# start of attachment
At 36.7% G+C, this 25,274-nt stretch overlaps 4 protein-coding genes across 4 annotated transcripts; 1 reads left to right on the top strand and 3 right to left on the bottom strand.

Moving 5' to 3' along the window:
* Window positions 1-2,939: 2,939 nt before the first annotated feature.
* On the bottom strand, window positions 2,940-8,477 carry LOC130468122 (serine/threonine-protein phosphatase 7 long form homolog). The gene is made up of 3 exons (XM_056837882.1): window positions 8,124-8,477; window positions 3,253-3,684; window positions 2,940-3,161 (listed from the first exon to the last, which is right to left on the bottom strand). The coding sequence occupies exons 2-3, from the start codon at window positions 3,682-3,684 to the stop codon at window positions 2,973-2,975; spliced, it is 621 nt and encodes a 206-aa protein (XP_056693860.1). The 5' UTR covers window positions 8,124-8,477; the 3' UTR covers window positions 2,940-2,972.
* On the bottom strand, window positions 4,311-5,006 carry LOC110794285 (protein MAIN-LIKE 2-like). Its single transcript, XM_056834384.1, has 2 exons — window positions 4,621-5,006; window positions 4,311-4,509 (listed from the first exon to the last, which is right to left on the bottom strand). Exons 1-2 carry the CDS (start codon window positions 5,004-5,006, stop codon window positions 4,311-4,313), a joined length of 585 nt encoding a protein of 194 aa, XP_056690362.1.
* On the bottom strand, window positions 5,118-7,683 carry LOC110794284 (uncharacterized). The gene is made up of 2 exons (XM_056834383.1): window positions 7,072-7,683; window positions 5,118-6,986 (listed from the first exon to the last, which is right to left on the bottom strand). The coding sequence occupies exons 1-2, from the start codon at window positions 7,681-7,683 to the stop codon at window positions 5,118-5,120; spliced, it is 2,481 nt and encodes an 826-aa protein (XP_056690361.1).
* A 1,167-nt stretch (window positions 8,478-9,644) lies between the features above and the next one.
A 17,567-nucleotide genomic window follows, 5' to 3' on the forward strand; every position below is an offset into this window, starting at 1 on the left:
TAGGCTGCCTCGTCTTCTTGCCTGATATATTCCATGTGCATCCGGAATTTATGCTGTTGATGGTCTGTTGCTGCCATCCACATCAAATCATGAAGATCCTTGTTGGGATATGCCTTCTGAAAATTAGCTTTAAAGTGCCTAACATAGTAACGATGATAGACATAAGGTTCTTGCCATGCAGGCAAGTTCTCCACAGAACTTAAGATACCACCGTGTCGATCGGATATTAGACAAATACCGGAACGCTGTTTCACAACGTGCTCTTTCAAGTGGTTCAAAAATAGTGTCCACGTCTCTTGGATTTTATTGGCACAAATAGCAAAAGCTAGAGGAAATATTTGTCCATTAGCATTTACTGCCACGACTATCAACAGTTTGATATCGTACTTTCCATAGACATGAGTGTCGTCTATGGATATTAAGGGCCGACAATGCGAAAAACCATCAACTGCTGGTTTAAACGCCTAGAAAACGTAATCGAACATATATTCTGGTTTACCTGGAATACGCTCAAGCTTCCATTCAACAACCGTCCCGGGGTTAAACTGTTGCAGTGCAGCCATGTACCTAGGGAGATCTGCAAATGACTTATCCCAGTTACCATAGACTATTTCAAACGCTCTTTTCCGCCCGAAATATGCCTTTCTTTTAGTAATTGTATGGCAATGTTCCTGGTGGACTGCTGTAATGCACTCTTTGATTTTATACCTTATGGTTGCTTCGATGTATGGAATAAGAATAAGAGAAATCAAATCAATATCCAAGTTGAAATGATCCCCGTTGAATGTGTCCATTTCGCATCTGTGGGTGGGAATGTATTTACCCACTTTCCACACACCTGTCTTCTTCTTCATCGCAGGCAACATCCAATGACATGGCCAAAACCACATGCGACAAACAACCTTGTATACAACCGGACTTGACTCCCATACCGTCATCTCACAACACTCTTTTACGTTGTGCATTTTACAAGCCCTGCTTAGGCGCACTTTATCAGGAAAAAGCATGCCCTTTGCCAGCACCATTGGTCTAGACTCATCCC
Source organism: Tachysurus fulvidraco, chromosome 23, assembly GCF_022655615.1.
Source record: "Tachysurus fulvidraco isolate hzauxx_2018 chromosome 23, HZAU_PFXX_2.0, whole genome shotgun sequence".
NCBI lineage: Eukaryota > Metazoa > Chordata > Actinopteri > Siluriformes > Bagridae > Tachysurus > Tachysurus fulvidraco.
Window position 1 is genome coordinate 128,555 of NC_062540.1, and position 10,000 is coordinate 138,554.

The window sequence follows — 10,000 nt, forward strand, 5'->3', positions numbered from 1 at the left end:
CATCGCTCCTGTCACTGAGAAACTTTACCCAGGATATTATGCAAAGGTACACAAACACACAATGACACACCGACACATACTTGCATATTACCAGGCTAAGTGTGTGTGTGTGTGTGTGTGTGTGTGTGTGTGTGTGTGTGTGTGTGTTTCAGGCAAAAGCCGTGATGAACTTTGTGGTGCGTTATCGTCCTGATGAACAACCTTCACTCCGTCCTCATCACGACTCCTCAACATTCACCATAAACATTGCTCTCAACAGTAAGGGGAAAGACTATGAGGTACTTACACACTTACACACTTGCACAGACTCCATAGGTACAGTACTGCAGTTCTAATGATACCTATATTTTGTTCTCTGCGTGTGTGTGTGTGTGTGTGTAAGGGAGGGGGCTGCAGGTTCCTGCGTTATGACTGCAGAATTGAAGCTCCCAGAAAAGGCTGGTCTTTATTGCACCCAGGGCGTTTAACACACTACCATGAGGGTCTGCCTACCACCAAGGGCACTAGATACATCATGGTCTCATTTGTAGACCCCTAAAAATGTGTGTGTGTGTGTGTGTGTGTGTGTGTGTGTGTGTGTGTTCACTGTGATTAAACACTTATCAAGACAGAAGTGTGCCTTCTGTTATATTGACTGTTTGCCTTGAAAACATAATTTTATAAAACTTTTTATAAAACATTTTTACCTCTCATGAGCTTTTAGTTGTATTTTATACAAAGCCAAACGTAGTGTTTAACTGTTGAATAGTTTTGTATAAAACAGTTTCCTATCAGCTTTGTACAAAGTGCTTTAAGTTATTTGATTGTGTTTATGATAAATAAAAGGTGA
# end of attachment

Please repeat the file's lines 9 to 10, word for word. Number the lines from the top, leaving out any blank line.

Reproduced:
TAGGCTGCCTCGTCTTCTTGCCTGATATATTCCATGTGCATCCGGAATTTATGCTGTTGATGGTCTGTTGCTGCCATCCACATCAAATCATGAAGATCCTTGTTGGGATATGCCTTCTGAAAATTAGCTTTAAAGTGCCTAACATAGTAACGATGATAGACATAAGGTTCTTGCCATGCAGGCAAGTTCTCCACAGAACTTAAGATACCACCGTGTCGATCGGATATTAGACAAATACCGGAACGCTGTTTCACAACGTGCTCTTTCAAGTGGTTCAAAAATAGTGTCCACGTCTCTTGGATTTTATTGGCACAAATAGCAAAAGCTAGAGGAAATATTTGTCCATTAGCATTTACTGCCACGACTATCAACAGTTTGATATCGTACTTTCCATAGACATGAGTGTCGTCTATGGATATTAAGGGCCGACAATGCGAAAAACCATCAACTGCTGGTTTAAACGCCTAGAAAACGTAATCGAACATATATTCTGGTTTACCTGGAATACGCTCAAGCTTCCATTCAACAACCGTCCCGGGGTTAAACTGTTGCAGTGCAGCCATGTACCTAGGGAGATCTGCAAATGACTTATCCCAGTTACCATAGACTATTTCAAACGCTCTTTTCCGCCCGAAATATGCCTTTCTTTTAGTAATTGTATGGCAATGTTCCTGGTGGACTGCTGTAATGCACTCTTTGATTTTATACCTTATGGTTGCTTCGATGTATGGAATAAGAATAAGAGAAATCAAATCAATATCCAAGTTGAAATGATCCCCGTTGAATGTGTCCATTTCGCATCTGTGGGTGGGAATGTATTTACCCACTTTCCACACACCTGTCTTCTTCTTCATCGCAGGCAACATCCAATGACATGGCCAAAACCACATGCGACAAACAACCTTGTATACAACCGGACTTGACTCCCATACCGTCATCTCACAACACTCTTTTACGTTGTGCATTTTACAAGCCCTGCTTAGGCGCACTTTATCAGGAAAAAGCATGCCCTTTGCCAGCACCATTGGTCTAGACTCATCCC
Source organism: Tachysurus fulvidraco, chromosome 23, assembly GCF_022655615.1.